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    Tips for Negotiating a Higher Job Offer

    You’ve interviewed for a job you’d enjoy, only to receive an offer that’s less than you’d hoped for.  We’ve all been there – or will eventually be – as we go through our career.

    Discussing money makes many of us nervous.  We’re taught not to bring it up during the interview, but what do you do when their offer is a bit low?  Do you just accept it?  Try to negotiate?

    First, if you’re interviewing for an entry level position, there’s very little negotiating to be done.  Simply, “the job” pays xxx.  In that case, you really don’t have any leverage.

    As you progress in your career you’ll find that even hourly roles come with a pay range.  Ads will often state, “Compensation/salary is based on experience.”

    Let’s walk through a hypothetical.  You’ve done your homework and believe a fair offer for someone of your skills/experience is roughly $50,000 for the position.  Fifty thousand isn’t what you’d hope to get or what you’d settle for.  (If you’re hourly, substitute the corresponding hourly wage.)

    You get the call.  The employer offers you $45k.  That’s five grand less than you’d anticipated.  What now?

    Assuming you haven’t been shown the benefits/health coverage/vacation policy, that’s your first request.  But you’ve already seen it.

    Tell them you’re excited about the opportunity and flattered that they’ve selected you.  Emphasize to them it’s an important step and that you’d want to discuss it with loved ones.  Ask them when they’d want an answer.

    Typically they’ll give you a few days.  Call them back within that time frame, again expressing interest in joining the team.  Here’s where things get dicey.  You would probably take the $45k, but an extra few thousand spends better in your wallet than theirs, so you’ll take a shot at trying to get more money without issuing an ultimatum of, “I’m turning it down unless you pay me xxx.”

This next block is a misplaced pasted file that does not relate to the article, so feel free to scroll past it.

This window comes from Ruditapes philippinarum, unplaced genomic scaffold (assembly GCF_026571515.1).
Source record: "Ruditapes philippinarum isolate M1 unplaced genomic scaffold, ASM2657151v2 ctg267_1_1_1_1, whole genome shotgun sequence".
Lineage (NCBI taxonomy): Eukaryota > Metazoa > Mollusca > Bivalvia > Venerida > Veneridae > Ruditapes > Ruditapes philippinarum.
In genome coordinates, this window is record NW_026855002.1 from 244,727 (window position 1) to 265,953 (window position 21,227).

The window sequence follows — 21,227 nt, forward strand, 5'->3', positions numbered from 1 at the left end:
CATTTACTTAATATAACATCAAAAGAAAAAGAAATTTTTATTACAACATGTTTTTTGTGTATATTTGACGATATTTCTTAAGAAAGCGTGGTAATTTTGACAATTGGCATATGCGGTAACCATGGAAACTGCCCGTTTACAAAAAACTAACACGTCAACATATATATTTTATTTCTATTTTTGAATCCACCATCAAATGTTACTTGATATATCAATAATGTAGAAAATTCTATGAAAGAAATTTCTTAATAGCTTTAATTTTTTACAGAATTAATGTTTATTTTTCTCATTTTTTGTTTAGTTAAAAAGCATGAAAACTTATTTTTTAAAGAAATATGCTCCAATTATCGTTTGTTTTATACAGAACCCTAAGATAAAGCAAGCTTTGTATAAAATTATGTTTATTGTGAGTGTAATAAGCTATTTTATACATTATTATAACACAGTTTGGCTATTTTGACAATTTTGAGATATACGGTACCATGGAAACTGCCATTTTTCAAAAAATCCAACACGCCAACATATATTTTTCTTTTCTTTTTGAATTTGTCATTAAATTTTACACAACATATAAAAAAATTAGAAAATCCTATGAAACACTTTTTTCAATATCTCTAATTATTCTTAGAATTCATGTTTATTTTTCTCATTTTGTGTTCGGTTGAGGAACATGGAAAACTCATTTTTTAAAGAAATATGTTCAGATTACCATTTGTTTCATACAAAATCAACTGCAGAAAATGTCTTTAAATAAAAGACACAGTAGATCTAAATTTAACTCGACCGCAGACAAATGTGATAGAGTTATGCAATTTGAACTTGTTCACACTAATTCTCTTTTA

Restate your interest in the position and tell them that after weighing their requirements and your qualifications, you felt it’s possible the compensation might be a bit on the light side… and ask them what could be done in terms of compensation.

    Now.  Be.  Quiet.  Let them respond.  They might say there’s nothing they can do.  They might blurt out a higher number.  But most likely they’ll ask you what you had in mind.

    Don’t name a specific number.  That’s a line in the sand and you run a risk of being turned down.  Instead, respond with a range… the bottom of which is where you felt the “fair” number – $50K- falls.

    “I’d envisioned something closer to the low 50’s.”  You’re looking for a win-win here.  Maybe they respond with, “Well, we could do $49k (or 50, or something like that).  How’s that?”

    No salary negotiating strategy works every time.  And I understand if you don’t feel comfortable in pushing the issue.  But if you do go for more money, keep me in mind when you’re rich and famous!  Good luck!

    Randy Wooden
    Randy Wooden is Director of the Professional Center by Goodwill of Northwest NC. Randy launched The Professional Center by Goodwill of Northwest NC, the first program of its type for any Goodwill®, in 2012. His experiences in career coaching, executive recruiting, business ownership, as a hiring manager and as a job seeker have afforded him the opportunity to view the hiring process from all angles. He developed and provided on-air talent for the Internet’s first daily, live television program targeted toward job hunters. He shares job search tips through a bi-weekly newspaper column; regular appearances on television, radio; and frequent public speaking appearances. Contact information: rwooden@goodwillnwnc.org, (336) 464-0516
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